Solving the Dual ROF Denoising Model using Projected Gradient Descent

In this blog post we will continue talking about the Image Denoise problem described in my previous post. In this post we described a dual formulation for the ROF Image Denoise model.

We can see that in this particular case the problem becomes easier to tackle, given that there are no non-differentiable terms. Now we have to find ways to solve this dual problem numerically, with this goal in mind we will propose a first approach using a gradient descent algorithm. If you are unfamiliar with this optimization techniques you can refer to this book, wich provides a comprenhensive foundation.

The main idea behind gradient based methods is to define an iterative scheme for solving an optimization problem in which an objective function decreses its value when its variable changes in the direction of the gradient of such function. In the case of the ROF model we can estimate its value at each iteration

$ROF(u) = \frac{1}{2}\| u-f \|_2^2 + \lambda \| \mathbb{K}u \|_{2,1}$

This value can be used to give a bound on the $$l_2$$ error $$\frac{1}{2} \|u - u^* \|$$. We will be implementing this gap using a the following python function:

def ROF_value(f,x,y,clambda):
r""" Compute the ROF cost functional

Parameters
----------
f : numpy array
Noisy input image
x : numpy array
Primal variable value
y : numpy array
Dual variable value
clambda : float
Tickonov regularization parameter
"""
a = np.linalg.norm((f-x).flatten())**2/2
b = np.sum(np.sqrt(np.sum(y**2,axis=2)).flatten())
return a+clambda*b


Recalling a version of the dual formulation presented in the previous post, we know that the dual form of the ROF model is:

$\min \left\{ \frac{1}{2} \|\mathbb{K}^* p\|_2^2 - \langle \mathbb{K}^* p, f \rangle : \sqrt{p_j^2 + p_{m+j}^2} \le \lambda \; \forall j = 1,\dots,m\right\}$

If we look closely we can define a simpler form of this optimization problem by implementing a projection operator into the unit $$\mathbb{R}^n$$ ball:

def prox_project(clambda, z):
r""" Projection to the clambda-ball

Parameters
----------
clambda : float
Radius of the ball
z : numpy array
data to be projected

"""
nrm = np.sqrt(z[:,:,0]**2 + z[:,:,1]**2)
fact = np.minimum(clambda, nrm)
fact = np.divide(fact,nrm, out=np.zeros_like(fact), where=nrm!=0)

y = np.zeros(z.shape)
y[:,:,0] = np.multiply(z[:,:,0],fact)
y[:,:,1] = np.multiply(z[:,:,1],fact)
return y


leaving the rest of the function differentiable, therefore we can explicity calculate its gradient:

$\nabla ROF(u) = \mathbb{K}(\mathbb{K}^* p - f)$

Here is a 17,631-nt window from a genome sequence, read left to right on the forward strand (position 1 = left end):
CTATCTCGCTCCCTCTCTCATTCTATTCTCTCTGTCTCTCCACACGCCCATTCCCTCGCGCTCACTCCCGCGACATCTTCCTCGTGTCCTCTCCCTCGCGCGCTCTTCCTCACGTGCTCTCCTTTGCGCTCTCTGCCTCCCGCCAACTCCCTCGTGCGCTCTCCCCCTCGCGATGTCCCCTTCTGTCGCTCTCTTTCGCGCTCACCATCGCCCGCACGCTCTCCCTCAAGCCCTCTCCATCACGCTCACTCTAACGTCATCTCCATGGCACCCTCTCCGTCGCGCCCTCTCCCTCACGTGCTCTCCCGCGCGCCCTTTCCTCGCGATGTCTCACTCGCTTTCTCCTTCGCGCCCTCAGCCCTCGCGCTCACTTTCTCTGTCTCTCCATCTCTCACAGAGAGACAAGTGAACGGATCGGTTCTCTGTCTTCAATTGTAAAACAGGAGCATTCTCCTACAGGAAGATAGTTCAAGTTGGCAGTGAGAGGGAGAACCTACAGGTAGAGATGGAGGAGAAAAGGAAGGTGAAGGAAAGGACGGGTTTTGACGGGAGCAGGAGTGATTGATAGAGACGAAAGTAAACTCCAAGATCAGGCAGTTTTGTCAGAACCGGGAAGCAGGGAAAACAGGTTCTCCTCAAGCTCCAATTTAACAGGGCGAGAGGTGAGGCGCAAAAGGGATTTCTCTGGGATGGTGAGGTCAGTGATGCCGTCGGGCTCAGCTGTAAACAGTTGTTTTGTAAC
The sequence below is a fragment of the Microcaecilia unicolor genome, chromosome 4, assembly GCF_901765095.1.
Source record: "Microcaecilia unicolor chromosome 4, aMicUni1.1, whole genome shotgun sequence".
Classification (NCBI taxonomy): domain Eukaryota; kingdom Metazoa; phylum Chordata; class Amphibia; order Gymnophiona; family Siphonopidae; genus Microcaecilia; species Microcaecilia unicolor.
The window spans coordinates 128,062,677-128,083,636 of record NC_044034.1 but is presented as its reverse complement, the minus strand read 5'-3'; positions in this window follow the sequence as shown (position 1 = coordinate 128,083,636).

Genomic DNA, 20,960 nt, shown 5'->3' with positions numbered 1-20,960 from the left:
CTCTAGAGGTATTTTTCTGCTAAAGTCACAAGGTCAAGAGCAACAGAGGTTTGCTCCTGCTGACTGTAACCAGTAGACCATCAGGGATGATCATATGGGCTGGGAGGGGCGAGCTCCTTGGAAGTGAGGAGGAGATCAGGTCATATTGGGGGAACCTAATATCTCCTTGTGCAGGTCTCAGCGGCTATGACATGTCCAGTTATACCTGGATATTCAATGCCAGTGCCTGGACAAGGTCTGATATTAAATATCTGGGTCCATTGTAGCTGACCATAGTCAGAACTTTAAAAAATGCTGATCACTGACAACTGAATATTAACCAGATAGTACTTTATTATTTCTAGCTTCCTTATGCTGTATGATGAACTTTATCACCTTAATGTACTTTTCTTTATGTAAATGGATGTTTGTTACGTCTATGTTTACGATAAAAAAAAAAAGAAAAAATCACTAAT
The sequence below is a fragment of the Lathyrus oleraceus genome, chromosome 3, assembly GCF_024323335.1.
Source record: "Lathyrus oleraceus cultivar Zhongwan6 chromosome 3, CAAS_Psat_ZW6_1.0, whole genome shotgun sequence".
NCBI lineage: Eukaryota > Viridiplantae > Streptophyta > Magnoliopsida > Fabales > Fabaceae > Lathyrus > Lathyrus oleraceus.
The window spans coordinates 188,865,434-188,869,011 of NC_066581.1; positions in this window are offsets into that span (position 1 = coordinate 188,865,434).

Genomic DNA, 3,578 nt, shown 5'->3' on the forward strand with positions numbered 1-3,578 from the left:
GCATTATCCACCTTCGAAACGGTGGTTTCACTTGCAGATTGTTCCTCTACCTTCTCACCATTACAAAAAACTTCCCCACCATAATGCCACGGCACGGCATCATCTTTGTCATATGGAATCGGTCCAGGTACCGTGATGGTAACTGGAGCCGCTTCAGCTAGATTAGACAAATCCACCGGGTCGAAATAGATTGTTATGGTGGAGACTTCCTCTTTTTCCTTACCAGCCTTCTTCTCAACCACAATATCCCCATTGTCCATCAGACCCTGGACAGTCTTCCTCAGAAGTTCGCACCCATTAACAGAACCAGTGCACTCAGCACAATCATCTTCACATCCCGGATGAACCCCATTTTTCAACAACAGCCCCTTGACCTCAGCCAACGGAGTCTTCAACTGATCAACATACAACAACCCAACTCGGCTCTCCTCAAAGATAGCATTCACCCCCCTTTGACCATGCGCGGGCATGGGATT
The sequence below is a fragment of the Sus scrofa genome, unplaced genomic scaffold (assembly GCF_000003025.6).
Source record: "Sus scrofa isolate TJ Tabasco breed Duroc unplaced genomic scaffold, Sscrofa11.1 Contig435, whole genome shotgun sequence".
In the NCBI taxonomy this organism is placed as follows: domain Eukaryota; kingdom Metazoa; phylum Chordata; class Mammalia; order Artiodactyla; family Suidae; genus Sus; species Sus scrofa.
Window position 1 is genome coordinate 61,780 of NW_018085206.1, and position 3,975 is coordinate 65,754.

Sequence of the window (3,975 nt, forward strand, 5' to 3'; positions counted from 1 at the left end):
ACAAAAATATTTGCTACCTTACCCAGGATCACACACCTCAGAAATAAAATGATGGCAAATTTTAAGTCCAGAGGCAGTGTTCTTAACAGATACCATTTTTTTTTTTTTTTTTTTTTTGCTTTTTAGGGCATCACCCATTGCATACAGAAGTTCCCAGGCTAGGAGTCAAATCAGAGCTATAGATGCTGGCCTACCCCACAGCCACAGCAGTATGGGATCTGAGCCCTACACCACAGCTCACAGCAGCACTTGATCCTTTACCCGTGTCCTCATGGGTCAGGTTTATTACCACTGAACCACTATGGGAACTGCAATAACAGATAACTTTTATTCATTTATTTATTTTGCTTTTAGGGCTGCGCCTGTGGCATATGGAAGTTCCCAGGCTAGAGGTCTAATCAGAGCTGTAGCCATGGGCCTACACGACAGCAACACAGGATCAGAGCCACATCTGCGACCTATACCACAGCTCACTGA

I will be using a python module that I’m developing called Bilevel Imaging Toolbox (BIToolbox), it is still in its early stages, but there you can find an implementation for a projected gradient descent algorithm. The relevant part of the code is detailed:

def projectedGD_ROF(image, clambda, iters=100):
r""" 2D Dual ROF solver using Projected Gradient Descent Method

Parameters
----------
image : numpy array
The noisy image we are processing
clambda : float
The non-negative weight in the optimization problem
iters : int
Number of iterations allowed

"""
print("2D Dual ROF solver using Projected Gradient Descent method")

start_time = timeit.default_timer()
op = operators.make_finite_differences_operator(image.shape,'fn',1)
y = op.val(image)
x = image
vallog = np.zeros(iters)
alpha = 0.1 #Line search parameter

for i in range(iters):
y -= alpha * op.val(op.conj(y)-image)
y = operators.prox_project(clambda,y)
x = image - op.conj(y)
vallog[i] = ROF_value(image,x,op.val(x),clambda)

print("Finished Projected Gradient Descent Dual ROF denoising in %d iterations and %f sec"%(iters,timeit.default_timer()-start_time))
return (x,vallog)


In this toolbox there is also a predefined methods for obtaining the discrete gradient matrix nabla andd adding different kind of noise to images. If we pass this predefined functions to this algorithm, we will get the following results:

And we can take a look to the ROF cost evolution:

Therefore, we can make use of traditional optimization techniques to solve this problem. Although, this method requires the gradient to be Lipschitz continuous, in practice this method doesn’t work for some values of the step size and $$\lambda$$. Therefore we will explore other techniques in the next posts. Finally, a couple of words on the descent algorithm itself. In this experiments we are using a fixed step size for the descent step, this type of algorithms are very sensitive to the step length choice. In consequence, if we want to improve the results presented it is important to implement a smarter line search strategy such as Armijo or Wolfe. Furthermore, various acceleration mechanisms take into account the variation of this parameter to accelerate convergence.